Quickly after the Second Judicial District Court announced restrictions to journalists covering cases, journalists denounced and mocked the restrictions. The court admitted it was “overbroad” and said that the restrictions were being rewritten.A memo to members of the press titled “Media Access to the Courthouse” laid out the new restrictions and is dated June 2, though journalists received it on Wednesday morning, June 3.
The memo acknowledges that “cameras and recording devices are allowed in the courtroom” as long as they abide by a rule set forth by the New Mexico Supreme Court.
More from the memo, with quotes from the Supreme Court:
In addition, the media coverage must not “detract from the dignity of the court proceedings or otherwise interfere with the achievement of a fair and impartial hearing…” and the “…decorum and dignity of the court…must be maintained at all times.”
Using this justification, the court imposed a new rule saying that “broadcasters, photographers, film crews and reporters are required to notify the Clerk of the court at least twenty-four (24) hours in advance of their desire to cover a court proceeding.”
It also seeks to ban reporters from “filming, photographing, interviewing, or related activity, in the Court’s hallways, lobbies and elevator foyers.”
The Rio Grande Chapter of the Society of Professional Journalists (see note below) said in a statement that the restrictions “mock the principles of open courts.”
“The public has a right to see its justice system at work,” the statement from the group that represents journalists in the state said. “Impeding the work of journalists who report from the courts will only erode that right and, we fear, limit the community’s access to this institution.”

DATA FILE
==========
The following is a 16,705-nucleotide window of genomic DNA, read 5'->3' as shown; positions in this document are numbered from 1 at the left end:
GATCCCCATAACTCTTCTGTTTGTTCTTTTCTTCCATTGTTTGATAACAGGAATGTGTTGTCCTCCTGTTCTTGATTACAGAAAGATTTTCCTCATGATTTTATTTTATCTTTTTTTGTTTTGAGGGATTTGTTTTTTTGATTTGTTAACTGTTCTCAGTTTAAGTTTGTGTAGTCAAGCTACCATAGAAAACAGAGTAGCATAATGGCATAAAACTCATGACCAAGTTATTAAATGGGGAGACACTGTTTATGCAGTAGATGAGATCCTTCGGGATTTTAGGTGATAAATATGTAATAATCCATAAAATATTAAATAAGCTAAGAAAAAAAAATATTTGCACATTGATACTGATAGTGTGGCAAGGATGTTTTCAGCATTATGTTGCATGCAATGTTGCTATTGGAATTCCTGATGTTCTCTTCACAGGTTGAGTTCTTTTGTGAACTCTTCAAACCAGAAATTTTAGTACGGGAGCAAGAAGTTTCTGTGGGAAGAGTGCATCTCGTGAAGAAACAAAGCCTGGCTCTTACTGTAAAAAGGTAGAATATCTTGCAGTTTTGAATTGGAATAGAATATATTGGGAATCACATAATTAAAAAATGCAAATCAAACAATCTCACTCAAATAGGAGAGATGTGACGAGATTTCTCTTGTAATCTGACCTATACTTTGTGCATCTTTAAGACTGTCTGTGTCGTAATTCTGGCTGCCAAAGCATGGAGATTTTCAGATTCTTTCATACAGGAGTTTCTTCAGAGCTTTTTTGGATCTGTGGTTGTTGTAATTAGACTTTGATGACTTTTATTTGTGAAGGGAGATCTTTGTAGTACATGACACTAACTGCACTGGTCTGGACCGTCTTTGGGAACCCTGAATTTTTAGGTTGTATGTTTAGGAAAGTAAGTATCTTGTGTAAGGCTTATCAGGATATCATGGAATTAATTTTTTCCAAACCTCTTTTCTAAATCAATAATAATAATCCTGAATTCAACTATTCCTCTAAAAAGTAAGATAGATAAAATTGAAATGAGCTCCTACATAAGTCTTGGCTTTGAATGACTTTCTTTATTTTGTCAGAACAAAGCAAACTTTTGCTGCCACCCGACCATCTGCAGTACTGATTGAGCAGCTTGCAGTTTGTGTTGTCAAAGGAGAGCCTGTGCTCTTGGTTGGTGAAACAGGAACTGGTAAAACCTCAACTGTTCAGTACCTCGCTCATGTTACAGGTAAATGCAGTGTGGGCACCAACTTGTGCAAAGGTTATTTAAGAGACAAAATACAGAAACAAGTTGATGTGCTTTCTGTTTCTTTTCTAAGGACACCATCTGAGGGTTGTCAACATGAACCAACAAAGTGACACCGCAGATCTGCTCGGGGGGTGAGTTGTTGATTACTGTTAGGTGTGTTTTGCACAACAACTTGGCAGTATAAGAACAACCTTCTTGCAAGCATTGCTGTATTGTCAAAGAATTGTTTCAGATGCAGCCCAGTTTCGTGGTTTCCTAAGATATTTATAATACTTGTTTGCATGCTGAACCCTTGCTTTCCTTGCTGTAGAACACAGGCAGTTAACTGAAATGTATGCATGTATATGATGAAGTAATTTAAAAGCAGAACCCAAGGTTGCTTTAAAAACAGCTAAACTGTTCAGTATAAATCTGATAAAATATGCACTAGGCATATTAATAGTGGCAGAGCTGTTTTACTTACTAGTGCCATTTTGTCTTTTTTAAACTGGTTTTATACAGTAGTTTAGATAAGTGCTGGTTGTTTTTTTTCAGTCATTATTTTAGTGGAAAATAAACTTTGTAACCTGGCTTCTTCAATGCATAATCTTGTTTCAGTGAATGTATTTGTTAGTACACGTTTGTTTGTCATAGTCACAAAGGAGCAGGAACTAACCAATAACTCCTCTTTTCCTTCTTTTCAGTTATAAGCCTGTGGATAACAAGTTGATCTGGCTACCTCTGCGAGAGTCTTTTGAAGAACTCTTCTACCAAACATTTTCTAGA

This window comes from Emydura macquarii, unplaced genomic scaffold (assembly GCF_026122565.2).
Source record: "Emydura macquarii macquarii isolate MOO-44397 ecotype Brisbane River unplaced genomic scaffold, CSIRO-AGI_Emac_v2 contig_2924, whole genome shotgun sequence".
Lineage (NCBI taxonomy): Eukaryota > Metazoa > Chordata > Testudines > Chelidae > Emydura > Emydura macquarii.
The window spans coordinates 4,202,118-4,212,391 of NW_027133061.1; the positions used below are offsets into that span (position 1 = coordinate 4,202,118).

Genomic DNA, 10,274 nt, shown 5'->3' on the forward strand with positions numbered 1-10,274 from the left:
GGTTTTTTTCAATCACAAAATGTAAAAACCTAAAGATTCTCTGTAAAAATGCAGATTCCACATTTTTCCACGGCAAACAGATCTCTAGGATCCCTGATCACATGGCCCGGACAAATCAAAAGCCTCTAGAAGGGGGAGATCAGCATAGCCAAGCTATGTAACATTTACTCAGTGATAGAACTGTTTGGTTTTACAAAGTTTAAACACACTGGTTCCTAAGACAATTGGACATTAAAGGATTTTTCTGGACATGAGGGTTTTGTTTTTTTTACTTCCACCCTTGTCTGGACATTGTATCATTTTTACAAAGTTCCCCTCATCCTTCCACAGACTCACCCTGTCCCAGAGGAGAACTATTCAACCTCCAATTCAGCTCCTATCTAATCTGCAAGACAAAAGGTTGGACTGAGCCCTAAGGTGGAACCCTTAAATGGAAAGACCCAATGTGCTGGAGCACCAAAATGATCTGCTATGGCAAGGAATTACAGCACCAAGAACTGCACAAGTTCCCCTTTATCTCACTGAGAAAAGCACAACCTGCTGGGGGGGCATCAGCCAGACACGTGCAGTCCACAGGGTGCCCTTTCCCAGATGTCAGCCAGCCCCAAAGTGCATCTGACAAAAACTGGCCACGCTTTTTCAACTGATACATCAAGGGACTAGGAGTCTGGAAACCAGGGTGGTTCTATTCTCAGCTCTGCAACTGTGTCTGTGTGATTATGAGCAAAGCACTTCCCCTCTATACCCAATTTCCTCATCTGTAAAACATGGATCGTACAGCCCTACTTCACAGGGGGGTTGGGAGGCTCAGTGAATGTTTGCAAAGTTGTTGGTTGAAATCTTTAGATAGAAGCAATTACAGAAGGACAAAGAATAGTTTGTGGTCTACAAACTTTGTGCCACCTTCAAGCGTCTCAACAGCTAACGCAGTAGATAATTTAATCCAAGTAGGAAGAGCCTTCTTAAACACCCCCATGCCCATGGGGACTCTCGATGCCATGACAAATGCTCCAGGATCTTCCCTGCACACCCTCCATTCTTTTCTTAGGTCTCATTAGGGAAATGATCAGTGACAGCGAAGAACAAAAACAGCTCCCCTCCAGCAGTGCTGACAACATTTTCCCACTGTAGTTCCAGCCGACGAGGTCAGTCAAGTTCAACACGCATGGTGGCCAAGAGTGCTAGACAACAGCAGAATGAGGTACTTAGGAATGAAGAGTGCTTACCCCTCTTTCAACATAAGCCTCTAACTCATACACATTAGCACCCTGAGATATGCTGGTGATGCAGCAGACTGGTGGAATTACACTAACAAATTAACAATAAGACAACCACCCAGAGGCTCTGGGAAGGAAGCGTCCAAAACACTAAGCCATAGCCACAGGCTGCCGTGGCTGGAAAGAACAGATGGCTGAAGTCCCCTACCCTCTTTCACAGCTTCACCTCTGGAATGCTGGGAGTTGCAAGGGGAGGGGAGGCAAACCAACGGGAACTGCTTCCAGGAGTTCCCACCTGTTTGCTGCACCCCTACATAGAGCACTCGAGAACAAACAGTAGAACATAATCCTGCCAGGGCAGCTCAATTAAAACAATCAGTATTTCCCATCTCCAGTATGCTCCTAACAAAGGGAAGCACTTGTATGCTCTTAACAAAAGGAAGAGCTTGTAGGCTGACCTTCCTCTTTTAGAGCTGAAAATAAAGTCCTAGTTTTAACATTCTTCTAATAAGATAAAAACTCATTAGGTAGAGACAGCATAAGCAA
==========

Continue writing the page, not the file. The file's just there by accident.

The New Mexico Foundation for Open Government also opposes the new restrictions.
“The Foundation for Open Government believes the Media Access Policy issued today by the Second Judicial District Court places unfair and unconstitutional restrictions on the First Amendment right of our local media to report on matters of public importance,” executive director Susan Boe told New Mexico Political Report in a statement. “FOG is not aware of any other court which has attempted to place these type of restrictions on the press. If the Second Judicial District Court attempts to enforce these new restrictions, it is the public who will suffer.”
“FOG calls on the Second District Judicial District Court to immediately withdraw its new policy,” Boe continued.
In speaking to the Albuquerque Journal, Chief Judge Nan Nash said on Wednesday that the policy was being rewritten.
“This is overbroad,” she admitted. “It was never intended to address reporters. It’s intended to clarify the rule about when and how film crews could be present in the courthouse.”
The policy was sent to the media before lunch Wednesday by public information officer Tim Korte asking that it be distributed to photographers, reporters and anyone who “interfaces” with the court.
According to the paper, the rule was put in place because a camera crew sought to interview a judge involved in a controversial plea deal, dubbed a “sweetheart deal” by local TV stations, for Andrew Romero. Romero is allegedly the man who shot and killed a Rio Rancho Police Department officer.
Journalists criticize, mock on Twitter
Patrick Malone, a former Santa Fe New Mexican reporter and now investigative reporter for Public Integrity, called the new restrictions “absurd” on Twitter.
The court appears to have detracted from its own dignity here. Announcing news coverage a day in advance is absurd. https://t.co/mVwFCm5Te0
— patrick malone (@pmalonedc) June 3, 2015
Albuquerque Journal investigative reporter Mike Gallagher also questioned the new rules.
Andrew Oxford of the Taos News deemed it censorship of the press and said it is “absurd.”
— Andrew Oxford (@andrewboxford) June 3, 2015
Note: New Mexico Political Report reporter Andy Lyman is the president of the Rio Grande Chapter of the Society of Professional Journalists. Joey Peters is a member of the board of directors.
New Mexico Political Report is a Bronze Institutional Member of the Society of Professional Journalists and abides by the SPJ code of conduct.